LONDON: Isil loyalists yesterday (Wednesday) appeared to have murdered their first Western hostage in Egypt, in a chilling development in a country embroiled in an Islamist insurgency.
Croat Tomislav Salopek, 31, was kidnapped in the early hours of July 22 as he left Cairo in his car.
He reappeared last week in a video released by Islamic State of Iraq and the Levant extremist group.
Yesterday, a photograph showing what appeared to be the father of two's body was circulating on the social media accounts of Isil loyalists. The image could not immediately be verified. The Isil-affiliated group known as Sinai Province had set a 48-hour deadline a week ago for Abdel Fattah al-Sisi, the Egyptian president, to release female Muslim prisoners, warning that they would kill Mr Salopek if their demands were not met.
Isil sympathisers shared the macabre countdown on social media as the deadline expired. Several accounts carried images of knives alongside the message: "Croatia participated in the war with the Islamic State."
Croatia has played a minor role in the military effort to defeat the extremist group, sending weapons to Kurdish forces in Iraq. Zoran Milanovic, the Croatian prime minister, said yesterday that Mr Salopek's murder could not be confirmed with certainty.
Mr Salopek was an employee of the French geophysical services company CGG. An early official account of the kidnapping said that militants had pulled the Croat's Egyptian driver out of the vehicle before hijacking the car. It was found a short distance away, with Mr Salopek's belongings still inside.
Mokhtar Awad, an expert on Egyptian jihadist groups at the Centre for American Progress, said the Sinai Province militants had used the kidnapping to attract local support.
Although Sinai Province has killed hundreds of security personnel across the restive Sinai peninsula, it has failed to launch any attacks on the Egyptian mainland since pledging allegiance to Isil last year.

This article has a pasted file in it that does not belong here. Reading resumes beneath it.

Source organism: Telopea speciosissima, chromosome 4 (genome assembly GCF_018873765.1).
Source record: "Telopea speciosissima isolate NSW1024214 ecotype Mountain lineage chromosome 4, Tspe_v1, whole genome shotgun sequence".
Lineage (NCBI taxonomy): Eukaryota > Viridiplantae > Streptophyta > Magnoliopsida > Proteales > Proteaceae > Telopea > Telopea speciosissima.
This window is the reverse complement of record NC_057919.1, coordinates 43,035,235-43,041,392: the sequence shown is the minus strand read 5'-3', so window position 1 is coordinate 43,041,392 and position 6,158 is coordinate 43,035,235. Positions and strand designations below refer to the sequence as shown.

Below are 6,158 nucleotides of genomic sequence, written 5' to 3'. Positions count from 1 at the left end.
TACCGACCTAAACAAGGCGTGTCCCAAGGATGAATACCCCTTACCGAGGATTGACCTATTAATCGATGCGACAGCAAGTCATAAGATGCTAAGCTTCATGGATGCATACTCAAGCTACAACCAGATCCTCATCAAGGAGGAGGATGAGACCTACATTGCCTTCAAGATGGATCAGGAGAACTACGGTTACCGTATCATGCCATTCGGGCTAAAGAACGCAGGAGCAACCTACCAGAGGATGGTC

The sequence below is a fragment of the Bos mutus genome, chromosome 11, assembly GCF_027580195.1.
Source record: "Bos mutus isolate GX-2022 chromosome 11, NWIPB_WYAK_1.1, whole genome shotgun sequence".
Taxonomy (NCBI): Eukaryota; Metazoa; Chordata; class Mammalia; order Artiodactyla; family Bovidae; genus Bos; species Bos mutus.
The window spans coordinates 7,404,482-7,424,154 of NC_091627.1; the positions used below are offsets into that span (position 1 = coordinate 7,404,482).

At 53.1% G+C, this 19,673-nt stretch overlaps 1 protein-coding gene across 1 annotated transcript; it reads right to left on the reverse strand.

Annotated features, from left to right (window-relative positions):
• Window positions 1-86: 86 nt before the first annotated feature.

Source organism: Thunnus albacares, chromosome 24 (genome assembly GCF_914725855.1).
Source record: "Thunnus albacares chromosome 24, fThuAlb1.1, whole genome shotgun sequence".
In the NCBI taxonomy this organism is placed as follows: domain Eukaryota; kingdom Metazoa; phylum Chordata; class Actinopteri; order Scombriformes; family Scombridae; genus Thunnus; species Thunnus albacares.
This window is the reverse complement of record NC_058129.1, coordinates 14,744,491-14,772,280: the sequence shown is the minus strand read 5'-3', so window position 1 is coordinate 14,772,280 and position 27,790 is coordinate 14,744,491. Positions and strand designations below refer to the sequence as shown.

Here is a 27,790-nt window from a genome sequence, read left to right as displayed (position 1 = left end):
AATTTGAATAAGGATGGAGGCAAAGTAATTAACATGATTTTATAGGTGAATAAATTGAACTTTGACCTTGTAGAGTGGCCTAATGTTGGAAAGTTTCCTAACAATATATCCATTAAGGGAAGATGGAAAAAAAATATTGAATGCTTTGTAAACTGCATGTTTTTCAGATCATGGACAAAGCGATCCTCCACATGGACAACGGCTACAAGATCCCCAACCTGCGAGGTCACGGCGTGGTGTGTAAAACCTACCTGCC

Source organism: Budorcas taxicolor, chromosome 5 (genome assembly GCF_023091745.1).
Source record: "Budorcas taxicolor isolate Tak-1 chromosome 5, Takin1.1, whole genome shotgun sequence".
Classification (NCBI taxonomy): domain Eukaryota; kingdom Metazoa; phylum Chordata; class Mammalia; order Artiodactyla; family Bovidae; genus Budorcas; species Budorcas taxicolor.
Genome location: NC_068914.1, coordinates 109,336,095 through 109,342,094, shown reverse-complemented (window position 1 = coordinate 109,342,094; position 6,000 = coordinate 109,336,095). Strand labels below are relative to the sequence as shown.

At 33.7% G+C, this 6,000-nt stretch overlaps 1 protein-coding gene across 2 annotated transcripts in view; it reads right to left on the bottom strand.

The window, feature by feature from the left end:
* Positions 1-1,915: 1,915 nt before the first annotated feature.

The reference to Egypt's female prisoners, some of whom have faced sexual violence in custody, was intended to strike a chord with disaffected young Islamists, Mr Awad said.
Described as easy-going and football-mad, Mr Salopek leaves behind two young children. A neighbour from his hometown of Vrpolje said Mr Salopek's seven-year-old daughter had been crossing out the days until his return on a calendar.
"On Friday night she was waiting for her father to return so the family could go to the coast," said Stipe Bjelokapic, a family friend.
Mr Salopek had worked on large motorway projects in his homeland before the economy slumped in 2009 and construction projects dried up. His murder will send a chill through the community of Western oil and gas workers who work in Cairo.
In March, Egypt and international companies announced plans for billions of dollars' worth of energy investments at a conference intended to kick-start the economy. But an upsurge in militant attacks has prompted Western business owners and diplomatic officials to express disquiet at security conditions in the country.
Mr Sisi has promised to restore security and economic prosperity to Egypt after four years of political turmoil.